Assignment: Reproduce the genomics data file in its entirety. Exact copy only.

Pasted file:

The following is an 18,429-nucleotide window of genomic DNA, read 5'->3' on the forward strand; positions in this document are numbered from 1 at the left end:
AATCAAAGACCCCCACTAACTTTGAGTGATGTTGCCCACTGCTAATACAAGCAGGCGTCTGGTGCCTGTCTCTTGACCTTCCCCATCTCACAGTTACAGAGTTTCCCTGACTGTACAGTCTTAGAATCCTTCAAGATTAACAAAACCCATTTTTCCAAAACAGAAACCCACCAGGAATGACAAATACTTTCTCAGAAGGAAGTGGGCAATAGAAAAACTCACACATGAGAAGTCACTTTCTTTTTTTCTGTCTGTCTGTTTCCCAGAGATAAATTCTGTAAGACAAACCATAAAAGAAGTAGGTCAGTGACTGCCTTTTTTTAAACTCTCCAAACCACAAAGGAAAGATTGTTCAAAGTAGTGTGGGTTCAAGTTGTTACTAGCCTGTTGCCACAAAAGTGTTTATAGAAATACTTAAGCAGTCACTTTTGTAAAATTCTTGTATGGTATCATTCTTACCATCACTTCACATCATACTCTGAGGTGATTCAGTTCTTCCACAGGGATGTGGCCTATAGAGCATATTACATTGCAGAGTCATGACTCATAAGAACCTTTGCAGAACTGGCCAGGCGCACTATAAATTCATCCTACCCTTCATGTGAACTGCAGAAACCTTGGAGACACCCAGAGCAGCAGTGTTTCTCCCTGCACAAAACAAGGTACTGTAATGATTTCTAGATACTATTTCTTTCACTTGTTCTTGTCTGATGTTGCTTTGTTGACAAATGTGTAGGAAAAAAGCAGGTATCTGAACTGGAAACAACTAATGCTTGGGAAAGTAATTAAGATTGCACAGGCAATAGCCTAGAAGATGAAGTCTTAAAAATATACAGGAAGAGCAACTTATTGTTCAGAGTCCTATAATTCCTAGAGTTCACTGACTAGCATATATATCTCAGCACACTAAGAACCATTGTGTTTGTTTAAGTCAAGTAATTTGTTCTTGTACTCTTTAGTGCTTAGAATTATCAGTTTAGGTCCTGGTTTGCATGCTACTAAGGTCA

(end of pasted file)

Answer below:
The following is an 18,429-nucleotide window of genomic DNA, read 5'->3' on the forward strand; positions in this document are numbered from 1 at the left end:
AATCAAAGACCCCCACTAACTTTGAGTGATGTTGCCCACTGCTAATACAAGCAGGCGTCTGGTGCCTGTCTCTTGACCTTCCCCATCTCACAGTTACAGAGTTTCCCTGACTGTACAGTCTTAGAATCCTTCAAGATTAACAAAACCCATTTTTCCAAAACAGAAACCCACCAGGAATGACAAATACTTTCTCAGAAGGAAGTGGGCAATAGAAAAACTCACACATGAGAAGTCACTTTCTTTTTTTCTGTCTGTCTGTTTCCCAGAGATAAATTCTGTAAGACAAACCATAAAAGAAGTAGGTCAGTGACTGCCTTTTTTTAAACTCTCCAAACCACAAAGGAAAGATTGTTCAAAGTAGTGTGGGTTCAAGTTGTTACTAGCCTGTTGCCACAAAAGTGTTTATAGAAATACTTAAGCAGTCACTTTTGTAAAATTCTTGTATGGTATCATTCTTACCATCACTTCACATCATACTCTGAGGTGATTCAGTTCTTCCACAGGGATGTGGCCTATAGAGCATATTACATTGCAGAGTCATGACTCATAAGAACCTTTGCAGAACTGGCCAGGCGCACTATAAATTCATCCTACCCTTCATGTGAACTGCAGAAACCTTGGAGACACCCAGAGCAGCAGTGTTTCTCCCTGCACAAAACAAGGTACTGTAATGATTTCTAGATACTATTTCTTTCACTTGTTCTTGTCTGATGTTGCTTTGTTGACAAATGTGTAGGAAAAAAGCAGGTATCTGAACTGGAAACAACTAATGCTTGGGAAAGTAATTAAGATTGCACAGGCAATAGCCTAGAAGATGAAGTCTTAAAAATATACAGGAAGAGCAACTTATTGTTCAGAGTCCTATAATTCCTAGAGTTCACTGACTAGCATATATATCTCAGCACACTAAGAACCATTGTGTTTGTTTAAGTCAAGTAATTTGTTCTTGTACTCTTTAGTGCTTAGAATTATCAGTTTAGGTCCTGGTTTGCATGCTACTAAGGTCA